Baskets. We had one basket for library books, and one with all of our Wii supplies in our living room. Wii isn’t technically school stuff, but we do use it for PE once in a while. At times, I had another basket with current literature and read-alouds in it, too.
Stacks. Books are beautiful, and when they aren’t all stuffed, row after row in a crammed shelf, I think they make pretty décor. I had a few of our current poetry books on our entry table, and sometimes I would stack our current literature books on our mantel.
Office Armoire. We had an office armoire in our kitchen and I put some of our school supplies in there. It was easy to remember they were there because I associated that space with office type things. So when I needed our three-hole punch or a stapler, I knew it was in the office armoire.
File Drawers in garage. I’ve shared before how I stored our extra reading books. I also used these large file drawers to store curriculum I was saving. For instance, when we were done with our ancient Egypt unit and needed to make room for American History books, the ancients went into the garage.
Under the bed boxes. Not just for sweaters! Coloring books, art projects, craft supplies, those large erasable mats I got at the dollar store, and more fit in these nice-sized flat boxes.
My closet. We actually had a pretty large walk-in closet at our old house and I stashed a couple Rubbermaid bins in there with scrapbooking supplies that we used for notebooking, lapbooks, and art.
Kids Closet. Extra space on high shelves held a bin with art projects I wanted to save.
File Cabinets. I created files for catalogs, associations, field trip ideas, workshop notes, and just about anything homeschool-related. This keeps my homeschool binder less cluttered and papers easier to find.
Keeping Track of It All: Now, Where Did I Put That?
If you’re anything like me, you’ll put all your renaissance time period books very carefully into an organized, pretty covered box, and put it on top of a cabinet. Two years later, when you’re looking for that book on Rembrandt for an art project, you’ll find yourself digging through seven thousand covered boxes all over your house before you give up and do splatter paint instead.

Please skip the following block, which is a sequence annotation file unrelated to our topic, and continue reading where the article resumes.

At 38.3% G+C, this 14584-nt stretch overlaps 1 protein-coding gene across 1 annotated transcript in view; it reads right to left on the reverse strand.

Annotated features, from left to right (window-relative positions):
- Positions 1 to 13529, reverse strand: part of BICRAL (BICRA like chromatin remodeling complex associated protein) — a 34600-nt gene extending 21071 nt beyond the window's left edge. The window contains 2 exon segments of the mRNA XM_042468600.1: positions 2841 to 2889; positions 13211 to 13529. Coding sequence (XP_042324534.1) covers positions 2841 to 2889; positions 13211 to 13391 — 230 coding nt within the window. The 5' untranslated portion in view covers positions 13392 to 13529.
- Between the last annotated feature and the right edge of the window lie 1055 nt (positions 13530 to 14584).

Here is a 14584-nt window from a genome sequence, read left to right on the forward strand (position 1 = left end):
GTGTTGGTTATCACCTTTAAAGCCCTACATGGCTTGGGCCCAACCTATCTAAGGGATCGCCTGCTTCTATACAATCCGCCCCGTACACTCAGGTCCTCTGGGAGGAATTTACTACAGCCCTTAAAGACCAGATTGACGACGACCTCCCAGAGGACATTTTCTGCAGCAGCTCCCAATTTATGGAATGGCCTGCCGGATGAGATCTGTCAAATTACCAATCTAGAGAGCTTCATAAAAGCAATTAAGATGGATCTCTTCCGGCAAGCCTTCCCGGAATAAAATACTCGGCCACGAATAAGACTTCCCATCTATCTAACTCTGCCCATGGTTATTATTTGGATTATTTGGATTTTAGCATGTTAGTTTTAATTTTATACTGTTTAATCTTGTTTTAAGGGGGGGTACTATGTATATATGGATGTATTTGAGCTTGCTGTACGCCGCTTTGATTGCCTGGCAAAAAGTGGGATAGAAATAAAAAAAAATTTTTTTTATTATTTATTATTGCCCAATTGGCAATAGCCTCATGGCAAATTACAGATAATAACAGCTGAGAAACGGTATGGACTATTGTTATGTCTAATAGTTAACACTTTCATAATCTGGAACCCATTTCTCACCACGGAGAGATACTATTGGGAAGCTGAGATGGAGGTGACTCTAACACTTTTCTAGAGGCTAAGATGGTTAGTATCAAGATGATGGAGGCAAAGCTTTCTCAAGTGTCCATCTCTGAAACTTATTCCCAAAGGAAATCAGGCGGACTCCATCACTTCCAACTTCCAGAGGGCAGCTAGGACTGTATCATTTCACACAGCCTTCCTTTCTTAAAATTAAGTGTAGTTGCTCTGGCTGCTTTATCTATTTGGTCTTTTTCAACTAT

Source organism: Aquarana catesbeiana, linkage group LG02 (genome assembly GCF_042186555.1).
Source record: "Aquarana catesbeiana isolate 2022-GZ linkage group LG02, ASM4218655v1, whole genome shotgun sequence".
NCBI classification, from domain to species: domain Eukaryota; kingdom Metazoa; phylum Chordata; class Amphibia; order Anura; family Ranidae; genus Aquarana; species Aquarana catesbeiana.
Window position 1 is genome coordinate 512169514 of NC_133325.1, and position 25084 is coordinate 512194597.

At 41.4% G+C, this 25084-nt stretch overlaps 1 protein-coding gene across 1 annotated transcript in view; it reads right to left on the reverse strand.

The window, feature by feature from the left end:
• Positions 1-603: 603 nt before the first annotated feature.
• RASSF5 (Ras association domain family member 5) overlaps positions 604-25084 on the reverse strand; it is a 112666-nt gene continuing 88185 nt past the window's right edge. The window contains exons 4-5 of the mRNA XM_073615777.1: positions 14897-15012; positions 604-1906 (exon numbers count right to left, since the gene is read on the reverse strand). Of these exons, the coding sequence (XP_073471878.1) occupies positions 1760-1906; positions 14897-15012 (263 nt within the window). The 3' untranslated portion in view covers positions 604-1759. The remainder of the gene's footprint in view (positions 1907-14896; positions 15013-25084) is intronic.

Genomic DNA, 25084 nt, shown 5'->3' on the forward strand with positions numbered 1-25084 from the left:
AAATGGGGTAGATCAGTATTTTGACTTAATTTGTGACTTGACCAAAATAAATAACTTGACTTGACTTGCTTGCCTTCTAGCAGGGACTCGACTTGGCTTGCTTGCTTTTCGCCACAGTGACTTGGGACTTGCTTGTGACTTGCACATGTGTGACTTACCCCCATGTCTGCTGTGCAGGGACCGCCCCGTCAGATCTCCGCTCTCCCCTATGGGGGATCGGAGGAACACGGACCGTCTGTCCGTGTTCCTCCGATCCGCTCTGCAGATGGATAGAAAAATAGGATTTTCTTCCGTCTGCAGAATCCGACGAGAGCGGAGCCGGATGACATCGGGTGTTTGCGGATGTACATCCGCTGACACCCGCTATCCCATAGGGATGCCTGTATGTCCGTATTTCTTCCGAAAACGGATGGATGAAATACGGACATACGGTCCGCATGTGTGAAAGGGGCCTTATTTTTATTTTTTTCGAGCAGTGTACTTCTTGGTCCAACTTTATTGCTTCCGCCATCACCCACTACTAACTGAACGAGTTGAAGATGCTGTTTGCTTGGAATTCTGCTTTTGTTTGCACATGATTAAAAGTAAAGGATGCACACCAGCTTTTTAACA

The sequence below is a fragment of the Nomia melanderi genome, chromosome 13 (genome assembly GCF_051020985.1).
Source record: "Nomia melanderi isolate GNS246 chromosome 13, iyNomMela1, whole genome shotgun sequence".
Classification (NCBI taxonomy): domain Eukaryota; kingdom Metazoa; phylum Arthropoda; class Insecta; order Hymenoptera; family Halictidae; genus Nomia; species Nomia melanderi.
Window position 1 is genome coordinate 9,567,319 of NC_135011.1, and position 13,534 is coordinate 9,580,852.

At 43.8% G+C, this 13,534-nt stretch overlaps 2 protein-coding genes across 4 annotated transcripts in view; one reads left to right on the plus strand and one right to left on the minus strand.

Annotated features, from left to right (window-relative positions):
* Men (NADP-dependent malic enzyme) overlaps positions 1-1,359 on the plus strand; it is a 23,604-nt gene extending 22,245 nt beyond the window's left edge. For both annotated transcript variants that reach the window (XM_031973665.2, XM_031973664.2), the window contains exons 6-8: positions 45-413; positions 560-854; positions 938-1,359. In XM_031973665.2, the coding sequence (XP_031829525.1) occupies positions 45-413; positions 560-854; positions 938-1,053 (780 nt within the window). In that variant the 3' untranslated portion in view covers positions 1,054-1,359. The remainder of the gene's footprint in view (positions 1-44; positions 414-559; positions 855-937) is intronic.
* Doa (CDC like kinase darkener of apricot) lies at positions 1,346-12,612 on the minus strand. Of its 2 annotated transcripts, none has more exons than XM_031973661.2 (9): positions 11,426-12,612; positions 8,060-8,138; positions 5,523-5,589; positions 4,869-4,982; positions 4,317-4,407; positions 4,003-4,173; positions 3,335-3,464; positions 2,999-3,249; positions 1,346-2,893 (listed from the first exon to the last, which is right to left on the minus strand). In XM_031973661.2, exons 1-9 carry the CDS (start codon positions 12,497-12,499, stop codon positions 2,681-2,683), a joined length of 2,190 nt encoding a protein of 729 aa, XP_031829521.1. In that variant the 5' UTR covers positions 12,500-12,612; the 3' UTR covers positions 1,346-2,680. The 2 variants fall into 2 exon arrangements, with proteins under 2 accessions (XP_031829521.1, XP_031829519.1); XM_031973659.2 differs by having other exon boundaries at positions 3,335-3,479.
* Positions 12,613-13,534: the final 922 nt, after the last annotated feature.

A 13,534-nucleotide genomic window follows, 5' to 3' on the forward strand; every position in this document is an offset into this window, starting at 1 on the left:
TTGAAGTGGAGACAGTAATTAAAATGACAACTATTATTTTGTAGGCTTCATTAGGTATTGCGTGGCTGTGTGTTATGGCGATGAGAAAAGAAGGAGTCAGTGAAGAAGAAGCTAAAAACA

A few extra minutes in the beginning of your storage process will save you lots of time and sanity later. I got this idea from the Messies Manual, by the way.
1. Create a Word Document.
2. List your various points of storage and what you have in them.
3. Anytime you are looking for something and can’t remember where you stashed it, you can run a Search in your document and, presto, there it is.
For instance, if I was looking for our Old Testament craft books, I would search “Old Testament Craft book” and Word would highlight where I entered it:
Garage, 3rd file drawer:
Old Testament Crafts
Ah, there it is! With my Ancient Civilization stuff. I entered this one specifically because I knew my future self wouldn’t remember if it was with craft stuff or our Ancient Israel stuff.
Of course this isn’t necessary if you don’t have things all over the house, or if your memory isn’t as poor as mine. The key is knowing how your mind works. Mine is a little fuzzy when it comes to memory, so this system worked well for me.
A simple alternative, if you don’t have a ton of stuff, would be to write out a list and keep it in your homeschool notebook.
Coming tomorrow, I’ll share how we do things now that we do have a separate space, and some pictures of our new school room, too!
Do you have a separate school room in your house?
Be sure to check out all of the great ideas for sprucing up around your house:
Sprucing Up the Laundry Room | Mama’s Laundry Talk
Sprucing Up the School Room | Homegrown Mom
Sprucing Up the Craft Room | Many Little Blessings
Sprucing Up the Bathroom | Feels Like Home
Sprucing Up the Playroom | …Life’s About a Dream
Sprucing Up the Garage/Storage Space | A Slob Comes Clean
Sprucing Up the Master Bedroom | Raising Arrows
Sprucing Up Your Homeschool | Jimmie’s Collage
Sprucing Up the Kitchen | So Happy Together
Sprucing Up the Garden | An Oregon Cottage
Sprucing Up the Backyard | Successful Homeschooling